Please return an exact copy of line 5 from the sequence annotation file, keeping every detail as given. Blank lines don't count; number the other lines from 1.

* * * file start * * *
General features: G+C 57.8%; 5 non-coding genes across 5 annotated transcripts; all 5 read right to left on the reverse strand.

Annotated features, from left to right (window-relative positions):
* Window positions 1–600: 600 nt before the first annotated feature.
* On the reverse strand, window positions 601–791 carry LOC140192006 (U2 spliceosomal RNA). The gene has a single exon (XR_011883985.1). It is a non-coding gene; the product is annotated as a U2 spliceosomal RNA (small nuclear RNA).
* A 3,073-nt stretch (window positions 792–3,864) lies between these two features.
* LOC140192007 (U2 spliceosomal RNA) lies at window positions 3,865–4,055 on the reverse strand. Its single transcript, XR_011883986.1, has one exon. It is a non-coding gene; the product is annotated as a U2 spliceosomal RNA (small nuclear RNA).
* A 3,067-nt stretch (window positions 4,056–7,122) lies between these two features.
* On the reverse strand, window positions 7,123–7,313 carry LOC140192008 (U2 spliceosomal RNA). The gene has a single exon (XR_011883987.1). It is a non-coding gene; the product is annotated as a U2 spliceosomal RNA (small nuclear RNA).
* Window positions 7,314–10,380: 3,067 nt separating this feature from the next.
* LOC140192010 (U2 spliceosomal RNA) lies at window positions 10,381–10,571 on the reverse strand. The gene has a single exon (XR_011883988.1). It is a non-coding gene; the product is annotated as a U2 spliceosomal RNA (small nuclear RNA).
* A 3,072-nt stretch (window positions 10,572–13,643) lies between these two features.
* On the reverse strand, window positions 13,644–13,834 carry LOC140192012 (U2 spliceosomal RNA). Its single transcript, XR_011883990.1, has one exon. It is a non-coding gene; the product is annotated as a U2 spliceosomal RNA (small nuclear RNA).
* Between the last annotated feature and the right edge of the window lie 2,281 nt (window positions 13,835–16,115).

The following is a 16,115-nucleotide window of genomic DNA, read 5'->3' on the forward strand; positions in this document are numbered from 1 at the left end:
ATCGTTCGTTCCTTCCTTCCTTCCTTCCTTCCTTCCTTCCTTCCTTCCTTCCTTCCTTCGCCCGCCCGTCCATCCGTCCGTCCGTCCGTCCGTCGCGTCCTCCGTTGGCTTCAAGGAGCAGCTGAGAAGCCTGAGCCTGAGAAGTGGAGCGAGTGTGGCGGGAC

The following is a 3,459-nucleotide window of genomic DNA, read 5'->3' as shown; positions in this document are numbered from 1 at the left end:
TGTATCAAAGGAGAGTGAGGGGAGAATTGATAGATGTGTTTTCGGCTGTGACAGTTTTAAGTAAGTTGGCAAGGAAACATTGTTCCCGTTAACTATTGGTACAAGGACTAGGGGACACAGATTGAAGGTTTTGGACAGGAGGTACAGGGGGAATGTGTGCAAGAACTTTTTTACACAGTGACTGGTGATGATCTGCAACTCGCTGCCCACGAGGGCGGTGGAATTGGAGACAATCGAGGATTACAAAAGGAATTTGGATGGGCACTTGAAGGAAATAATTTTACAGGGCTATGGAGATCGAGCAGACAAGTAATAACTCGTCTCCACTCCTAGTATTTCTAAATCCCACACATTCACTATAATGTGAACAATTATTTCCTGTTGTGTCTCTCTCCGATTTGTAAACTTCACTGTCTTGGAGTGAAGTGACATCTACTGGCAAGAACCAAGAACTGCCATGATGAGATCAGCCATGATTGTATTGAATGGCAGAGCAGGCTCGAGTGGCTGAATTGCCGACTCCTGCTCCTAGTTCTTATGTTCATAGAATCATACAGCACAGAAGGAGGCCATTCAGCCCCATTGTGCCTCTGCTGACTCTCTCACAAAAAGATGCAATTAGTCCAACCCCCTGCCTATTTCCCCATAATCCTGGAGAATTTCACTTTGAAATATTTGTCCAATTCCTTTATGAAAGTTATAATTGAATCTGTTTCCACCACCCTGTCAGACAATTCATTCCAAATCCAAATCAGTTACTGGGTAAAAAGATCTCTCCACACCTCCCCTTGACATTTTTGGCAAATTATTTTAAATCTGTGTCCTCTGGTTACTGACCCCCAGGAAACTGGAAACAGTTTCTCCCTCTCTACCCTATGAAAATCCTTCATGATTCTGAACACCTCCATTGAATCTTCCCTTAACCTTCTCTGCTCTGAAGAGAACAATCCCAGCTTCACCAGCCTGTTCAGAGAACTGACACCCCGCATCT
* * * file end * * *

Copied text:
* A 3,073-nt stretch (window positions 792–3,864) lies between these two features.